Monday, February 23, 2009

Movie Rundown - Catching up to the Present

Sorry I haven't been doing this a little more faithfully. The problem is, I've been having trouble with my Xbox 360 which doubles as my DVD player. So until it gets back from its repair, I'm stuck with my brother's incredibly small portable DVD player, my computer which seems picky about what DVDs it wants to play, and whatever's on netflix instant.

That said, there's stuff to rate. So here we go.

Brokeback Mountain [*****] - I've been an Ang Lee fan for a while. I didn't go nuts over Crouching Tiger, Hidden Dragon, but I happened to really like Hulk (I know I'm alone in this) and Lust/Caution was a fantastic film. That said, I was reticent to watch this. I'm often put off by 'issue' films, and everyone freaking out about the gay cowboy movie just turned me right off of it.

That said, when I finally sat down and watched it, I found it an absolute gem of a movie. It's really more of a starcrossed love movie than it is any issue movie. In fact, it goes out of its way to steer clear of its agenda, knowing that the human drama is where the entertainment is, not in any sort of bigger societal movement. It was a heartbreaking film, and I adored it for being what it was over what people wanted it to be. That it still had that impact after all the hype had burned itself out was the reason it's getting this well deserved rating.

Justice League: New Frontier [****] - This is one of the latest entries in the DC Animated Universe, and is an absolute joy of a film. Taking place during the height of McCarthyism, the heroes of Earth are at a new low-Batman is a fugitive, Superman and Wonder Woman are being exploited by the US government, and the public has turned against costumed heroes. This film has the origin stories for several heroes, and for the Justice League itself. It's also an amazing look at a dark time of our nation, and what it took to regain a sense of optimism and hope. I really can't recommend this movie enough. It's a stupendous take on heroes during a period of history.

The Dark Knight [****] - I'm sure everyone who reads this has seen The Dark Knight. If not, I'll just make it short: go do so. Now. All the great things people say are true. Anyway, I watched this movie again and was perhaps blown away by it a little more this time. The density of the plot threads play much more effectively when you aren't busy trying to follow along with the narrative, and the character bits that were lost during the big screen flash surface nicely. This is a great exploration of heroism in the real world, and the fine line between doing what has to be done and going too far.

Coyote Ugly [***] - This film was lobbed at me by a friend, much like one would lob a grenade. Not to say this film is a bomb (hur hur) but it does pose a problem. I don't think it's a very good film. It's formulaic and hovers dangerous close to exploitation in subject matter and what it choses to show. That said, it's very fun and I thoroughly enjoyed my time with it. I think that most people will like the movie, but I'm conscious enough of its flaws that I can't give it more than a passing rating. It's good, it's probably worth your time, but there's much more out there that's much better.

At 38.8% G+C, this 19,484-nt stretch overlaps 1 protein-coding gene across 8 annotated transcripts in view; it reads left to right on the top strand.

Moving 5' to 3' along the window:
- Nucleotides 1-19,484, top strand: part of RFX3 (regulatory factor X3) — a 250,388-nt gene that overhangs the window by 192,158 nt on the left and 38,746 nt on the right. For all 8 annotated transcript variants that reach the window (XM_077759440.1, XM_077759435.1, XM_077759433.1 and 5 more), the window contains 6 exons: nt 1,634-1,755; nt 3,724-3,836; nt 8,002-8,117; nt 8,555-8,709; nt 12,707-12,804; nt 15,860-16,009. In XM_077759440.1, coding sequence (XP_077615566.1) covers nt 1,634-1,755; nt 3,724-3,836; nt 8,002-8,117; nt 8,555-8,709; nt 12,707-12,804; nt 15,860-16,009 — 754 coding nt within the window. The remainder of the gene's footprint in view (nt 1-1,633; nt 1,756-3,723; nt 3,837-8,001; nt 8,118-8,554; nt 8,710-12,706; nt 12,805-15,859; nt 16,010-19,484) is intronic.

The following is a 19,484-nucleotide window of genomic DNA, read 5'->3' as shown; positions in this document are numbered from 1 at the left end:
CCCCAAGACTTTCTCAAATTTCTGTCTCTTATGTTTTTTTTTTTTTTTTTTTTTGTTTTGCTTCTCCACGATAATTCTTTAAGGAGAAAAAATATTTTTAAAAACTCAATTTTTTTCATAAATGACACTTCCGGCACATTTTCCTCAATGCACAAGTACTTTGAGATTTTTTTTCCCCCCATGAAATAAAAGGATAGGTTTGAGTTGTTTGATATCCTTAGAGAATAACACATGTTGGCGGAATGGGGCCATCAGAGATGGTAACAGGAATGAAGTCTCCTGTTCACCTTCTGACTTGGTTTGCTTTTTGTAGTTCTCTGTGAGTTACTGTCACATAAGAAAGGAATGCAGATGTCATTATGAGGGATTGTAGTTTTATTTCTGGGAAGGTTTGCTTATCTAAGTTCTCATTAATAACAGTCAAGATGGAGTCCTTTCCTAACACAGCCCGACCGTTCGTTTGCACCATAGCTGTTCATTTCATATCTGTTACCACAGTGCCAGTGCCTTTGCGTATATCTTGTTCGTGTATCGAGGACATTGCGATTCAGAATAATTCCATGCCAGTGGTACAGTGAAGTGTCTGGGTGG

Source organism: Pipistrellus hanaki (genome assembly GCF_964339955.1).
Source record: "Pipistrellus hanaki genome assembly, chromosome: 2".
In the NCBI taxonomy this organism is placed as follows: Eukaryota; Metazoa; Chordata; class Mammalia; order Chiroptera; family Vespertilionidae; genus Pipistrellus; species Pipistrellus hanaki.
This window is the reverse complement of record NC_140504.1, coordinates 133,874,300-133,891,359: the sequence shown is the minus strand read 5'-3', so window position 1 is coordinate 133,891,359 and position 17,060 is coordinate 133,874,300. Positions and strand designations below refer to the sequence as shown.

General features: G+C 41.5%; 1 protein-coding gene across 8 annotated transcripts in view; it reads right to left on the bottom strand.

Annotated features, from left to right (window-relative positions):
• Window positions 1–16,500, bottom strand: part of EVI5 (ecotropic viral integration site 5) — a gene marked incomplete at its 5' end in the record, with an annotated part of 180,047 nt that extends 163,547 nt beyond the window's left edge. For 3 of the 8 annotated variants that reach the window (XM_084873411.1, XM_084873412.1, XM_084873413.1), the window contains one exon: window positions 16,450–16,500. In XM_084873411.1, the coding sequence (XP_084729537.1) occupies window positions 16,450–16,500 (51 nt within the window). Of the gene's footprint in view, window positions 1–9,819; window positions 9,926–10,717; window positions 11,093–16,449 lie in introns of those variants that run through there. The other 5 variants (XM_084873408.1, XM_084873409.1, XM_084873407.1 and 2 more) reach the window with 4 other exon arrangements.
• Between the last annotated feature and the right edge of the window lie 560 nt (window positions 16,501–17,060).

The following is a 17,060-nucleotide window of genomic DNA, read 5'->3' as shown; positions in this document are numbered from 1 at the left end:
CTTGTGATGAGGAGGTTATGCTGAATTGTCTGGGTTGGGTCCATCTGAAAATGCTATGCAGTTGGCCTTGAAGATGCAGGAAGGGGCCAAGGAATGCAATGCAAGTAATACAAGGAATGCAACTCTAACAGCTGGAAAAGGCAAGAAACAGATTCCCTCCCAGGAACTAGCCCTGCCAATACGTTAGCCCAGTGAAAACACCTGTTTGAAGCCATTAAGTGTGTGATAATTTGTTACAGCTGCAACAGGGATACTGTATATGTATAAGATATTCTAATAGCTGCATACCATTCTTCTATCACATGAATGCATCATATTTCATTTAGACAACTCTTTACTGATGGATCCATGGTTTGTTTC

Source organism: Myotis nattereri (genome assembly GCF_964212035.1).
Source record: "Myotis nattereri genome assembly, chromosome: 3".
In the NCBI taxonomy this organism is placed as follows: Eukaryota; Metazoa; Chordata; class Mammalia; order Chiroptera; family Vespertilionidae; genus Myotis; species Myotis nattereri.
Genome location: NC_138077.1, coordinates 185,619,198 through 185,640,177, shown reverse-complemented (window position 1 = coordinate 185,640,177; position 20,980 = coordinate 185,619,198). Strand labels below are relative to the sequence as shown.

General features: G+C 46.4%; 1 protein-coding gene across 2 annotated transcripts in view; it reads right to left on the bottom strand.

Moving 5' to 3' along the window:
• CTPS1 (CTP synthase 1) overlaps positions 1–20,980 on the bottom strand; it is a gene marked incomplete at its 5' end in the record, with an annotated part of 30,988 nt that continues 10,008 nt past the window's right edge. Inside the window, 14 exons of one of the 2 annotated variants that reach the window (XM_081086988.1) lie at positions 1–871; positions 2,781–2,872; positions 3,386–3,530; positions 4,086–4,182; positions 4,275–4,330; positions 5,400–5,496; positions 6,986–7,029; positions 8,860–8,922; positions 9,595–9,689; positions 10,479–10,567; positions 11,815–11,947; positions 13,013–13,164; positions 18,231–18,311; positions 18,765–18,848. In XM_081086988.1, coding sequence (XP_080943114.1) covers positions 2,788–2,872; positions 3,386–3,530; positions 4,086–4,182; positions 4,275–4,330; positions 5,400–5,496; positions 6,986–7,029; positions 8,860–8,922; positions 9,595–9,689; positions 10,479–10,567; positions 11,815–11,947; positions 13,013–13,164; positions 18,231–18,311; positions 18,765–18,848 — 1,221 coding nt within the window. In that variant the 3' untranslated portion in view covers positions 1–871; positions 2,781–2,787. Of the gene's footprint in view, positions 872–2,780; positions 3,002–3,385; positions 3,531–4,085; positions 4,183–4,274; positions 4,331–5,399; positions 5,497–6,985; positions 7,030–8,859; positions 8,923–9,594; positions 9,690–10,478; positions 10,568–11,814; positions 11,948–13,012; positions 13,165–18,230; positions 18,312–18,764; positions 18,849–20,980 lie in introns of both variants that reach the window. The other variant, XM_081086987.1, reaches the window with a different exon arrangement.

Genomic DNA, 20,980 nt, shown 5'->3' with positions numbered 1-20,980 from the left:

Persepolis [****] - I wasn't sure what I was expecting going into this movie, but it wasn't what I got. The story of a young Iranian girl's struggle between her heritage and her dreams, this movie took what could have been heavy-handed drama and turned it into the personal story it needed to be to really have an impact. And it does that in spades. It really does make the story approachable and relatable by not losing focus on it's central figure, and despite a kind of meandering middle approaches a satisfying finish. Also, extra consideration is given to the art style, which is both charming and striking in its minimalism.

Anyway, that's mostly it for today. However, I also have a bonus feature. I was watching the Academy Awards last night (I won't offer opinions or anything on here) and I was again dismayed that I hadn't seen most of the nominees for short animated feature. I love animation, and I like quirky stuff, but the shorts nominated for Oscar are almost always things you'll never see unless you seek them out.

Well, thanks to the magic of youtube, four out of the five of them have been officially sought, and I'm going to give you links and quick thoughts free of charge.

Oktapodi [**] Easily the worst of the four, a short, cute tale of two octopi and their ordeal to remain together. It's okay, but it lacks the length and comedic timing necessary to be anything more than a little distraction.

Presto [****] This one definately has the timing down, playing out with all the comedic escalation of the best of old-school Warner Brothers cartoons. My only complaint is that it's a little soulless, especially compared to the others.

Lavatory Lovestory [****] I really do love this one, a sparsely drawn story about a woman who works at a bathroom. I think the narrative arc is strongest on this one, and I was honestly torn between this one and ...

Le Maison en Petits Cubes (part 1) (part 2) [*****] This is the film that won the Oscar, and I think it was a sound decision. It's a heartfelt metaphor about forgetting and remembering, and I was spellbound throughout. It plays much more abstractly than the others, but I think that's its big strength.

And that's it! Hopefully my 360 will be back to me by next weekend, so I can have some actual films to talk about. I want to kick my netflix movies loose!